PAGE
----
The House select committee investigating the Capitol attack is asking Ivanka Trump, the daughter of the former president, to appear for a voluntary deposition to answer questions about Donald Trump’s efforts to stop the certification of Joe Biden’s election victory.
The move by the panel marks an aggressive new phase in its inquiry into the 6 January insurrection, as House investigators seek for the first time testimony from a member of the Trump family about potential criminality on the part of the former president.
Congressman Bennie Thompson, the chair of the select committee, said in an 11-page letter to Ivanka Trump that the panel wanted to ask about Trump’s plan to stop the certification, and his response to the Capitol attack, including delays to deploying the national guard.
Ivanka Trump was a senior adviser to her father during his presidency, as was her husband Jared Kushner. The two were seen as a power couple very close to the inner workings of the Trump White House.
The questions to Ivanka appear directed at a key issue: whether her father oversaw a criminal conspiracy on 6 January that also involved obstructing a congressional proceeding – a crime.
The letter said that the panel first wanted to question Ivanka Trump about what she recalled of a heated Oval Office meeting on the morning of the 6 January insurrection when the former president was trying to co-opt Mike Pence into rejecting Biden’s win.
The former president was on the phone with the then vice-president in an Oval Office meeting with Ivanka and Keith Kellogg, a top Pence aide, the letter said. When Pence demurred on the former president’s repeated request, Ivanka turned to Kellogg and said Pence was “a good man”.
Thompson said in the letter that the panel wanted to learn more about that exchange with Pence she heard, as well as other conversations about impeding the electoral count at the joint session of Congress on 6 January that she may have witnessed or participated in.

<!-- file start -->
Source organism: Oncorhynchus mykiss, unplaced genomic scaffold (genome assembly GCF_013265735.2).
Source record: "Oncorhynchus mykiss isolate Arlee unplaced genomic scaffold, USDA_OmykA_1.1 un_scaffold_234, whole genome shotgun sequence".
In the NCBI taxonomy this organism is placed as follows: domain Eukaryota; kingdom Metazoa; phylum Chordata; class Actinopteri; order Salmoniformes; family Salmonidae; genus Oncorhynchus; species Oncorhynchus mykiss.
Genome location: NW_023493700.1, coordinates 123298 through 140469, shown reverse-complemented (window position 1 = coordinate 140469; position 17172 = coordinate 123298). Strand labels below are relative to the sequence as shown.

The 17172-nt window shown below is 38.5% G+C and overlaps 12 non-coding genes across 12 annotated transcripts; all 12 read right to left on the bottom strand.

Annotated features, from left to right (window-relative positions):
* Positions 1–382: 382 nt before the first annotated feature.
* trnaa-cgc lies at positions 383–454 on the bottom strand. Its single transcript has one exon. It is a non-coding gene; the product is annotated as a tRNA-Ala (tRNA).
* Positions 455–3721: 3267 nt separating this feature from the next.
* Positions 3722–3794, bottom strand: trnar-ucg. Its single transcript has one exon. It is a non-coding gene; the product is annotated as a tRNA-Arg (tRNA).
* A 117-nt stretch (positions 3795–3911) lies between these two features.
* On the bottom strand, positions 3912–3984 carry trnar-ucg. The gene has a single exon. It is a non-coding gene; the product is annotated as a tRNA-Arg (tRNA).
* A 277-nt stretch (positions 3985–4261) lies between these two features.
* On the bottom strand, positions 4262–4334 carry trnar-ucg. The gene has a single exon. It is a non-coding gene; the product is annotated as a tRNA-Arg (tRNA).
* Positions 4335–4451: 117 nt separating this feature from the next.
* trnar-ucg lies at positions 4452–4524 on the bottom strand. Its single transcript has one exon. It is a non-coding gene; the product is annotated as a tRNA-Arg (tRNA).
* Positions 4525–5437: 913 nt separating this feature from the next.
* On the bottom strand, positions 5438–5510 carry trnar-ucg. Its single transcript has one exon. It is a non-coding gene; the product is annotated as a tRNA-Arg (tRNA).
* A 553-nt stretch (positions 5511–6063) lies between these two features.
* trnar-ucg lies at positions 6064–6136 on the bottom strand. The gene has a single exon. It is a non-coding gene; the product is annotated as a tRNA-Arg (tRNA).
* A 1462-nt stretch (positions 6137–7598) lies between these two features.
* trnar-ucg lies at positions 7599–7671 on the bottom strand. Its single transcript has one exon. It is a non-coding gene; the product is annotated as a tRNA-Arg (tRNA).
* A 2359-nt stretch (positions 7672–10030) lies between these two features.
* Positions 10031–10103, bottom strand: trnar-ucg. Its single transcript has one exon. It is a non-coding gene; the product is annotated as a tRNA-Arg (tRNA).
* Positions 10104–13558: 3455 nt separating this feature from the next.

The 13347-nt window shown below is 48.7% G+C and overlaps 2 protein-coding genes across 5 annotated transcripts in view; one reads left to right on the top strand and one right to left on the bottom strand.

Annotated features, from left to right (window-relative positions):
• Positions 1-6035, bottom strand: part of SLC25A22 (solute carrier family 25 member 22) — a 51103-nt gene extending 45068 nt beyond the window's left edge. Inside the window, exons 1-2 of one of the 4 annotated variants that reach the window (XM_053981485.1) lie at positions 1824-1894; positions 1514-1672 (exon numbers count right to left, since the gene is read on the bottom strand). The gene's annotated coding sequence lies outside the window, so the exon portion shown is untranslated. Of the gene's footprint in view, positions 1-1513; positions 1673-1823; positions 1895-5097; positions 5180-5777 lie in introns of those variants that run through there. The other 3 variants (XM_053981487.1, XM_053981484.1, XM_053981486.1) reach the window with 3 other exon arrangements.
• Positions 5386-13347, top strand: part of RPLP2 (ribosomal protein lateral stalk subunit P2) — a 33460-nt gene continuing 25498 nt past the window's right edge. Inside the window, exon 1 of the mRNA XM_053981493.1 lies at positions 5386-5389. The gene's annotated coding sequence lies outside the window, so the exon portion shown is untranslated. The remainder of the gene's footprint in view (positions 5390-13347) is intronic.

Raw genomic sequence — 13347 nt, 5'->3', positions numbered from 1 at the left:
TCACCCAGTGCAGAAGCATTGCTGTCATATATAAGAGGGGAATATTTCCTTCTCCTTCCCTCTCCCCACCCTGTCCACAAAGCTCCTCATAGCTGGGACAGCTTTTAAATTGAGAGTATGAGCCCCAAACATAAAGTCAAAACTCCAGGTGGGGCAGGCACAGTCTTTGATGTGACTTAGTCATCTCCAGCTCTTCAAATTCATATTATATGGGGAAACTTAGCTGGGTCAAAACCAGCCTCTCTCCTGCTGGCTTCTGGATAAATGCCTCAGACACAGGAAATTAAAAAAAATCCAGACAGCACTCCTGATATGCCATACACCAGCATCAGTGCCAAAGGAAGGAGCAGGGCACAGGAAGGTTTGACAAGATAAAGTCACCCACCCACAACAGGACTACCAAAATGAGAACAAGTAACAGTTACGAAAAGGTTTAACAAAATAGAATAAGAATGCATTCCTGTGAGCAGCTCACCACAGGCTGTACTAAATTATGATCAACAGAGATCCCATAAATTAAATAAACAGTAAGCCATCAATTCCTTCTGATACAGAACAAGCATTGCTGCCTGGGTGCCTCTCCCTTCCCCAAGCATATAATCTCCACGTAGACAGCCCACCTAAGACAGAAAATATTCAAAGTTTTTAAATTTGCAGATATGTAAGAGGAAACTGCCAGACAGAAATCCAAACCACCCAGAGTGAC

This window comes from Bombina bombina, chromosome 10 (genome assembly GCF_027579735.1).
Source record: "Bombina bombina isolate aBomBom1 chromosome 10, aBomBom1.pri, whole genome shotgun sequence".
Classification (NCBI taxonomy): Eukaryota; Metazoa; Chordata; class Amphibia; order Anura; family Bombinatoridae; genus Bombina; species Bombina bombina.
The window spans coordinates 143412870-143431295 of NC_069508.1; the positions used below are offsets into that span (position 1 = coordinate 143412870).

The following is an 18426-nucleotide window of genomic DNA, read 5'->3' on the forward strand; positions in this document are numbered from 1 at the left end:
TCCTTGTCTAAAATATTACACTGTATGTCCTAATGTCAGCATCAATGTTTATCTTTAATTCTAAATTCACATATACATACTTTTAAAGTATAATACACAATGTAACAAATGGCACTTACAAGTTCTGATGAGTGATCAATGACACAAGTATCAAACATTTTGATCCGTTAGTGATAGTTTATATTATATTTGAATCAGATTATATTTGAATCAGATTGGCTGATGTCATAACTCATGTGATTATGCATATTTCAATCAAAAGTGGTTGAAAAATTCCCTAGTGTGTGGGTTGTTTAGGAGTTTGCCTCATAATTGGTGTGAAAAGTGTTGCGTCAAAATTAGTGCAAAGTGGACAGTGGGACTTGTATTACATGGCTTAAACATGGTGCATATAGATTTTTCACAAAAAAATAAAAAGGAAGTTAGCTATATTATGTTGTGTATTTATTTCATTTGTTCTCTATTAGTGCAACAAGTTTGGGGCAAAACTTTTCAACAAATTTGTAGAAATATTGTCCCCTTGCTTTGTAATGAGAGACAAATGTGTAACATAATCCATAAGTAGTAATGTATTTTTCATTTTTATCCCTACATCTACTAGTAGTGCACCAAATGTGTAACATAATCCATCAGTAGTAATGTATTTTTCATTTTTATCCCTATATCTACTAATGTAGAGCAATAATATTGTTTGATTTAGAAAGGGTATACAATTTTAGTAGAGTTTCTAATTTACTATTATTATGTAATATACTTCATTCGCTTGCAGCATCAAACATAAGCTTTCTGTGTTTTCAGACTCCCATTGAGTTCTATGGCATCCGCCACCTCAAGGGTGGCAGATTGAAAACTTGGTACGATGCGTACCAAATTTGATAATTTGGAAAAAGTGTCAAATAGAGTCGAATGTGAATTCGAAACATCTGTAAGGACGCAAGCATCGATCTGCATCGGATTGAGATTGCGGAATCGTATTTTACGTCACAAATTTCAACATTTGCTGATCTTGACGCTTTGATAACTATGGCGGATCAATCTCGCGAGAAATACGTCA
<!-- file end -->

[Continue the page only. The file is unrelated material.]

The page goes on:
“The committee has information suggesting that President Trump’s White House counsel may have concluded that the actions President Trump directed Vice-President Pence to take would … otherwise be illegal. Did you discuss these issues?” the letter said.
Thompson added House investigators had additional questions about whether Trump could shed light on whether the former president had been told that such an action might be unlawful, and yet nonetheless persisted in pressuring Pence to reinstall him for a second term.
The letter said the select committee was also interested in learning more from Trump about her father’s response to the Capitol attack on 6 January, and discussions inside the White House about the former president’s tweet castigating Pence for not adopting his plan.
Thompson said the nagging question for Ivanka Trump – who White House aides thought had the best chance of having the former president condemn the rioters – was what she did about the situation and why her father did not call off the rioters in a White House address.
The select committee said in the letter that they also wanted to ask her about what she knew with regard to the long delay in deploying the national guard to the Capitol, which allowed the insurrection to overwhelm law enforcement into the afternoon of 6 January.
Thompson said that House investigators were curious why there appeared to have been no evidence that Trump issued any order to request the national guard, or called the justice department to request the deployment of personnel to the Capitol.
Speaking to the Guardian and a small group of reporters on Thursday, the chairman of the select committee said that the immediate focus for the investigation was on the former president’s daughter and not subpoenas to Republican members of Congress.
Thompson said the panel would be “inviting some people to come and talk to us. Not lawmakers right now. Ivanka Trump.”
The letter comes after the US supreme court, in another blow to the former president, late on Wednesday rejected his request to block the release of more than 700 of the most sensitive of White House documents he had tried to hide from the select committee.
The former president’s defeat means those documents – including presidential diaries, notes and memos from the files of top aides including the former White House chief of staff Mark Meadows – that could shed light on the Capitol attack can now be transferred to Congress.